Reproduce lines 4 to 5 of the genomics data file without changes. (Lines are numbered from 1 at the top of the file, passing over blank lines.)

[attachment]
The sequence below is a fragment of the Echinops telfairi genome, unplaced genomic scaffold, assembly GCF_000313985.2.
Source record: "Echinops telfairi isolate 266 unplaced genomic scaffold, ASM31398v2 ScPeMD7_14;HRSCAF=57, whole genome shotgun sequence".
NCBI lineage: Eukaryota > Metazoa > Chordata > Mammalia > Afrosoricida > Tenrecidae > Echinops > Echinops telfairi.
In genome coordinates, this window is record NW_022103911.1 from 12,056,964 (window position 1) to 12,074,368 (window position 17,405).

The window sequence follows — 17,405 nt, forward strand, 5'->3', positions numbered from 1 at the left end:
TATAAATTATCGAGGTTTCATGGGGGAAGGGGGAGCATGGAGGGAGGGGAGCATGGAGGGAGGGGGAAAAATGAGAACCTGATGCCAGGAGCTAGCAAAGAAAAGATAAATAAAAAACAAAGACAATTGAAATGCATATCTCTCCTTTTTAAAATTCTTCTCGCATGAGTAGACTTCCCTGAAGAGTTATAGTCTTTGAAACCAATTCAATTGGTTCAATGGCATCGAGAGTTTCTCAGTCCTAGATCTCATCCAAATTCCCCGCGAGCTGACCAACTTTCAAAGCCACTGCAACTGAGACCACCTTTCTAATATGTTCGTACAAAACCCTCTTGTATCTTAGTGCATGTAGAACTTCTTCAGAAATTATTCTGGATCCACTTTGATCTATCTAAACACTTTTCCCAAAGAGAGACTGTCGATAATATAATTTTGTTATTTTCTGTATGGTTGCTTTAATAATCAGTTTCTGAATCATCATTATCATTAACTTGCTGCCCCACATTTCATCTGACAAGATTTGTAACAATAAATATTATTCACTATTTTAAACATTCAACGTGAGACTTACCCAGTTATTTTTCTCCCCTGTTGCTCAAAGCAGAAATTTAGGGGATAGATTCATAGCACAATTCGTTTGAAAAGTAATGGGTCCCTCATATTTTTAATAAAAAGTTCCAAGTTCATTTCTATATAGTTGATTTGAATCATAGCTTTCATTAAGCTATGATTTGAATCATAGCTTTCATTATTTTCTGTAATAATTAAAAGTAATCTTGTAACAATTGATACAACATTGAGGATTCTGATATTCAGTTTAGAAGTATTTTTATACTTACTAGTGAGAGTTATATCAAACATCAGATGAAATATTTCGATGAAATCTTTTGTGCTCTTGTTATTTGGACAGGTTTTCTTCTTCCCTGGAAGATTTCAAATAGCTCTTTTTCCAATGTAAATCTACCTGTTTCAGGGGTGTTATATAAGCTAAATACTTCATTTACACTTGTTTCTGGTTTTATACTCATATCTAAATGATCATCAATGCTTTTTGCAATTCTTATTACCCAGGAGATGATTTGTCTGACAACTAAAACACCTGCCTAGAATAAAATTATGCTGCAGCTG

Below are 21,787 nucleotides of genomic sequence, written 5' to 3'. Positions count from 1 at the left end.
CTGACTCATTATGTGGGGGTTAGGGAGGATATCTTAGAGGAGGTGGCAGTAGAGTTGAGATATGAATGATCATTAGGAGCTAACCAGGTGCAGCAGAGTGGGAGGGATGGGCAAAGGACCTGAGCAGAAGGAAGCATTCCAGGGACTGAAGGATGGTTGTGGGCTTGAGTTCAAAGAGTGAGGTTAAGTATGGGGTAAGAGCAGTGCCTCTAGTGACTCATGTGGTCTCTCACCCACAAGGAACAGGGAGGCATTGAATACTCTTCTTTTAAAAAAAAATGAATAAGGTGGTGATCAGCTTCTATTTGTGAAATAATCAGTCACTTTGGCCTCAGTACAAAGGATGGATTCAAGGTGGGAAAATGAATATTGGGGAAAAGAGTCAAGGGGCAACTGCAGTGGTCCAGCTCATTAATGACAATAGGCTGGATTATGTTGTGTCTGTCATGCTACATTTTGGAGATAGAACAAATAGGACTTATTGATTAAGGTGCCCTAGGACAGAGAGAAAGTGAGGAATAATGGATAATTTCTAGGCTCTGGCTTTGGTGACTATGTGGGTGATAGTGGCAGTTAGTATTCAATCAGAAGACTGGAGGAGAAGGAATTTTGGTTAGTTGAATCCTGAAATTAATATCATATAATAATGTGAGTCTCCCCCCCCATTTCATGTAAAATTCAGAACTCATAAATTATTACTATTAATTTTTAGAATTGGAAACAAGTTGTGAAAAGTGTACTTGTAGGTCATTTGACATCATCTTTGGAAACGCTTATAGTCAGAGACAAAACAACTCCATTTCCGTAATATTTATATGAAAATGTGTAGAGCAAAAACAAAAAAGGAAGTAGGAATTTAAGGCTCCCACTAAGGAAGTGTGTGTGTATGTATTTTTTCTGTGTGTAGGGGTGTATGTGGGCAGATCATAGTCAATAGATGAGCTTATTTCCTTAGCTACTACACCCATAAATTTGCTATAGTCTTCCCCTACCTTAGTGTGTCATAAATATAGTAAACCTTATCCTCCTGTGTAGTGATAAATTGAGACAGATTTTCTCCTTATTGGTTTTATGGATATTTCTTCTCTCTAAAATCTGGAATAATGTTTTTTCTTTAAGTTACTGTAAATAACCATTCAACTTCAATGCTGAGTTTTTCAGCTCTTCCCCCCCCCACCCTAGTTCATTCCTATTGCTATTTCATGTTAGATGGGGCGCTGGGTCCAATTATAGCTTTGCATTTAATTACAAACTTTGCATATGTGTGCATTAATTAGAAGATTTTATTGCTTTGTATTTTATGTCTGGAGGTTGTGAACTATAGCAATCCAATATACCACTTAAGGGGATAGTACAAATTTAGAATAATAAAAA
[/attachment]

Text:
In genome coordinates, this window is record NW_022103911.1 from 12,056,964 (window position 1) to 12,074,368 (window position 17,405).

The window sequence follows — 17,405 nt, forward strand, 5'->3', positions numbered from 1 at the left end: